Tech Tips

Testing Salvage Components Using a Multi-Meter

Written by  December 31, 2005

When it comes to the junkyard wars of buying used motorcycle parts, do you really know if these are as good as the counterman tells you? Electrical components from the dealer arena most assuredly will leave you speechless when you have the price given to you. Your best bet is going salvage. If you have ever been to a motorcycle salvage yard, you know that each and every bike there has a story. Some have serviced their original owners quite well, and others may not have been so fortunate.

I believe that saving money today is on everyone’s New Year’s resolution list, and quite frankly, it is a smart way to go. In the new parts business not many dealerships will take a return on any electrical component these days. This is why the salvage yards have so many different types of components, but do they work? This is where I must insist on having a good service manual with the electrical schematics and tolerances. I keep pointing back to electrical more and more mainly because bikes today are fuel injected and have 2, 4, and even 8 spark plugs with coils and ignition wires that will go bad in due time.

Budget constraints and extremely high prices are why I will never turn down a good used part over a new one. The price of some ignition boxes will blow you away. I recently installed a new CDI or capacitive discharge ignition box on a late model Kawasaki 600, and it was over $500 retail (ouch!). Calling around to the salvage yards can be worthwhile and save lots of money and time.

Careful diagnosis is the key when isolating the cause of the failed component. This will be the job of your multi-meter. They come in all shapes sizes and prices and are a necessary tool to diagnose electrical issues. Not only do they break down ohms, AC and DC volts, and amperage, they will also make troubleshooting that much easier. So if you do not have a multi-meter, they have really come down in price. Buy according to your budget. Some meters are exclusive to automobiles. They may be too technical for your application. Please purchase the correct meter for the job.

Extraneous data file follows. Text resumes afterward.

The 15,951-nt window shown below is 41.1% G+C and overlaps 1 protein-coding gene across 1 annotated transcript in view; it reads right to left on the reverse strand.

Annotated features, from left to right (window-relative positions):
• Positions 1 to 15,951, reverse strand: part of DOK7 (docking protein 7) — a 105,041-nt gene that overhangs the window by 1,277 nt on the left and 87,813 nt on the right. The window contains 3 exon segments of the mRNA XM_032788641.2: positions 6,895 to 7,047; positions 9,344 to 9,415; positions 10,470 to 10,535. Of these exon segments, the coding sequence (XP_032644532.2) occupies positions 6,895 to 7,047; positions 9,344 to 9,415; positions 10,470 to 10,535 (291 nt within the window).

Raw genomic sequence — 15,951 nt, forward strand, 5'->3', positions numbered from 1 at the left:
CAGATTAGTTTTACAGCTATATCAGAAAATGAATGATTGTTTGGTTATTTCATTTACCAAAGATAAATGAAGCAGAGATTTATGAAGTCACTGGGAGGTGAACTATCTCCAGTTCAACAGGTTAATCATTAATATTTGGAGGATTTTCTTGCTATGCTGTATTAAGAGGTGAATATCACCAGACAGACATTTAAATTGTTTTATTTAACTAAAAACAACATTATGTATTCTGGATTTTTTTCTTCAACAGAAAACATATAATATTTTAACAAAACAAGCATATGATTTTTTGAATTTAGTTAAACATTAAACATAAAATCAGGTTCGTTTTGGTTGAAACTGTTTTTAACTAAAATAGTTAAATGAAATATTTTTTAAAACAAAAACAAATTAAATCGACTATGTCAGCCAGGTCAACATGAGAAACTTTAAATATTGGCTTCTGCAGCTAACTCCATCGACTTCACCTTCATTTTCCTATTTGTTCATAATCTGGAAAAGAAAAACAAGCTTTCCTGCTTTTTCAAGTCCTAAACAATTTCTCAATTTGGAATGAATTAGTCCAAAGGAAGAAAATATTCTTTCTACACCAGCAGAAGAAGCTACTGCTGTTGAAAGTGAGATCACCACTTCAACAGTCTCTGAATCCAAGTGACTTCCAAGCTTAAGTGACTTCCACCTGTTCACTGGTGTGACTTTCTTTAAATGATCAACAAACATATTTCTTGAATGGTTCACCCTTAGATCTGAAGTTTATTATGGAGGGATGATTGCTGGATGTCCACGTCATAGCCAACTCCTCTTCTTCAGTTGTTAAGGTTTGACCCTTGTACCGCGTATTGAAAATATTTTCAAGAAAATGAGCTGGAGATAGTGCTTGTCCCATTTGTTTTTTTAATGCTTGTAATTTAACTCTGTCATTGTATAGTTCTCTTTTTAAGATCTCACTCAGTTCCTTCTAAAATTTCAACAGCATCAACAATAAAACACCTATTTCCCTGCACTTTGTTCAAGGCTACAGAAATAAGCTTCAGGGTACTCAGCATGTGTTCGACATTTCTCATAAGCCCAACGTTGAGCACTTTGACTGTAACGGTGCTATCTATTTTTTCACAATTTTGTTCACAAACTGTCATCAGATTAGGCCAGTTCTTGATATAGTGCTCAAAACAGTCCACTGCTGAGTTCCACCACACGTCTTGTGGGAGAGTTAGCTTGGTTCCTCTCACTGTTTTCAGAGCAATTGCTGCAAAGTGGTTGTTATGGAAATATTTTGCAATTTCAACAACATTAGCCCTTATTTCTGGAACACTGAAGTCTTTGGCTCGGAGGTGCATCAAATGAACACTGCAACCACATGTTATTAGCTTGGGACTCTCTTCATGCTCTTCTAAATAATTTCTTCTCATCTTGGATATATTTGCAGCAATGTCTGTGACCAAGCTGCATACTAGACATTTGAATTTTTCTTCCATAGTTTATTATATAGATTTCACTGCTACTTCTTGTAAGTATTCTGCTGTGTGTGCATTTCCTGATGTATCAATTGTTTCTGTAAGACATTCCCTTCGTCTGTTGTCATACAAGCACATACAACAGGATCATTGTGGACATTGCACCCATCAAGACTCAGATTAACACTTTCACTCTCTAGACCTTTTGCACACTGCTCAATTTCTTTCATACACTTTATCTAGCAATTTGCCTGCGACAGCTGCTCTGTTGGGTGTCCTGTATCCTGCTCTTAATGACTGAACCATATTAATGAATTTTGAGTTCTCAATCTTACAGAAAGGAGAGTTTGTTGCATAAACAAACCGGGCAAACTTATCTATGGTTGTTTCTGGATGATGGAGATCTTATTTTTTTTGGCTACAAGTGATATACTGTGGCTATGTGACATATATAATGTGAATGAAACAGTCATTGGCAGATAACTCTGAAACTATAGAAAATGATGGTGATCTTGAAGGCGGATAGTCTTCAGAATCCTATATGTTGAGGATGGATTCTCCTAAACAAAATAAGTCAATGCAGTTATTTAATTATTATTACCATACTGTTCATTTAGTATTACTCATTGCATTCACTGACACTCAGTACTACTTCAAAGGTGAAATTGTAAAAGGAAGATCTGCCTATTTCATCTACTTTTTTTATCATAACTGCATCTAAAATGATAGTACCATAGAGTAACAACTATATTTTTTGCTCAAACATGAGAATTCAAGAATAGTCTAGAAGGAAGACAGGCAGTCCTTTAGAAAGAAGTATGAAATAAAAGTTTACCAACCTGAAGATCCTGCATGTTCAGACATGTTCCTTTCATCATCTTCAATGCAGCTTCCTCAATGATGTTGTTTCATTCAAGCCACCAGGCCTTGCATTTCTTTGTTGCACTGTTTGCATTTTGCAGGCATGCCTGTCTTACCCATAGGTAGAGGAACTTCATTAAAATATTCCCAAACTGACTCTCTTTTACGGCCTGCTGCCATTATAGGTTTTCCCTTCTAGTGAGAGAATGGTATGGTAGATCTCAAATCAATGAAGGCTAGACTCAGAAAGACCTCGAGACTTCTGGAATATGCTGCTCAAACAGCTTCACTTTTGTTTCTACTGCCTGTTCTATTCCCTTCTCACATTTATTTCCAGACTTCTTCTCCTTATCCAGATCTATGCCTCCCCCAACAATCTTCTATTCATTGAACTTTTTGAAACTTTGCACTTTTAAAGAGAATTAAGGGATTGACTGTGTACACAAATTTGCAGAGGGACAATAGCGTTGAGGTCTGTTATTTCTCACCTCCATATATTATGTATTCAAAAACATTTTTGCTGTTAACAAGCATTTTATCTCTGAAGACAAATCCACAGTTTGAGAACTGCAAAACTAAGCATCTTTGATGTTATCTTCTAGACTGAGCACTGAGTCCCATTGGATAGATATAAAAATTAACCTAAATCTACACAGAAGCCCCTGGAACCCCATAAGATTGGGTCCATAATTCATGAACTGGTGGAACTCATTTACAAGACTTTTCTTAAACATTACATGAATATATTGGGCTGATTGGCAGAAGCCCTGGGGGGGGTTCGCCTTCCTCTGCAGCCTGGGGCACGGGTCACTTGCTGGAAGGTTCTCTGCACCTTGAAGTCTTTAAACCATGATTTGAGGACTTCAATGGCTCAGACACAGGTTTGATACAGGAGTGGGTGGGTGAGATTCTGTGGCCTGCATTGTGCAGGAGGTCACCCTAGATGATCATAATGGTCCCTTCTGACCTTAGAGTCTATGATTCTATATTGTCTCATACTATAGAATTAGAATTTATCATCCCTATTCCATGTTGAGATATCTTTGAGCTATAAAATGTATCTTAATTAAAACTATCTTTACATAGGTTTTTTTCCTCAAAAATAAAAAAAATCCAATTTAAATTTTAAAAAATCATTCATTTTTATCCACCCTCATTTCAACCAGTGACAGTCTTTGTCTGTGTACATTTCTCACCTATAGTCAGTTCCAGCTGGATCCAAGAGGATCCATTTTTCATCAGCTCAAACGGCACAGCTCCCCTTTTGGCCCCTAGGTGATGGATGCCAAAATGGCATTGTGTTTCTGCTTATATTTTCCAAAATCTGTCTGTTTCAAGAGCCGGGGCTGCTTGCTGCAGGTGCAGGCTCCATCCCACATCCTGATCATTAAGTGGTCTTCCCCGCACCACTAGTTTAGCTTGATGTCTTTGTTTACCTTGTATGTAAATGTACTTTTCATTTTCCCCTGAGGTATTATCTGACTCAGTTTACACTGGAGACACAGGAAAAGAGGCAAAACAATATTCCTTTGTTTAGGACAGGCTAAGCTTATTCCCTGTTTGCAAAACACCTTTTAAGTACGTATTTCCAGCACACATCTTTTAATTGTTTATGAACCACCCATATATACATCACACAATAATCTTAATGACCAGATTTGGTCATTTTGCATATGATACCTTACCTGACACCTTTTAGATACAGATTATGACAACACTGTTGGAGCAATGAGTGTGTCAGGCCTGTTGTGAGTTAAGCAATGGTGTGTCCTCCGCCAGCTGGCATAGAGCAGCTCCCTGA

One of the first things is to make sure you have a new battery in the multi-meter. If the battery is weak the readings will be off and will give you false tolerances. You can also test stationary alternators with a continuity test to ground. This can be done by testing the alternator at the connector for each leg and then to ground. This is explained in depth in your service manual.

When it comes to regulators, rectifiers or combined, these do a specific job. Don’t be confused. The regulator keeps the voltage constant, and the rectifier side changes alternating current or AC from the alternator to direct current or DC. So, as you can see, these are very important parts and may be very expensive if misdiagnosed. Most salvage yards rarely check the used electrical components before they sell them as they deal with such a volume of wrecked bikes and blown engines. The last thing they want to sell you is a bad part, so taking a chance and having your multi-meter at your side might save you quite a bit of money and especially time. Over time, even something as simple as an ignition coil can go bad. This is where the ohms part of the meter is helpful. It can not only tell you how much primary resistance is present but it will also tell you how much secondary resistance you have at the spark plug cap. They sell different electrical testing equipment for coils, and the list goes on.

The multi-meter, if used correctly, can be just as effective and will be a tool that can be used for multiple items. Testing battery voltage is a test that I have mentioned before and will give a reading that identifies the actual charging status of your motorcycle. Normally these components are plentiful at salvage yards and can be tested with the parts removed from the bike. Control boxes, bulbs and even points can be tested with multi-meters and tested accurately. So do not be discouraged on testing components from a used source.
I have been to several yards and when I asked if I could test a certain component they never gave me any problems about that. Most likely they will test it for you.

Saving time as well as money is the best way to really know the bike you have. Keeping your bike running and in top notch condition is not only the smart thing to do but the safe thing.

I want to wish each and everyone the safest and happiest of this New Year.

B-safe out there

By Dave Miller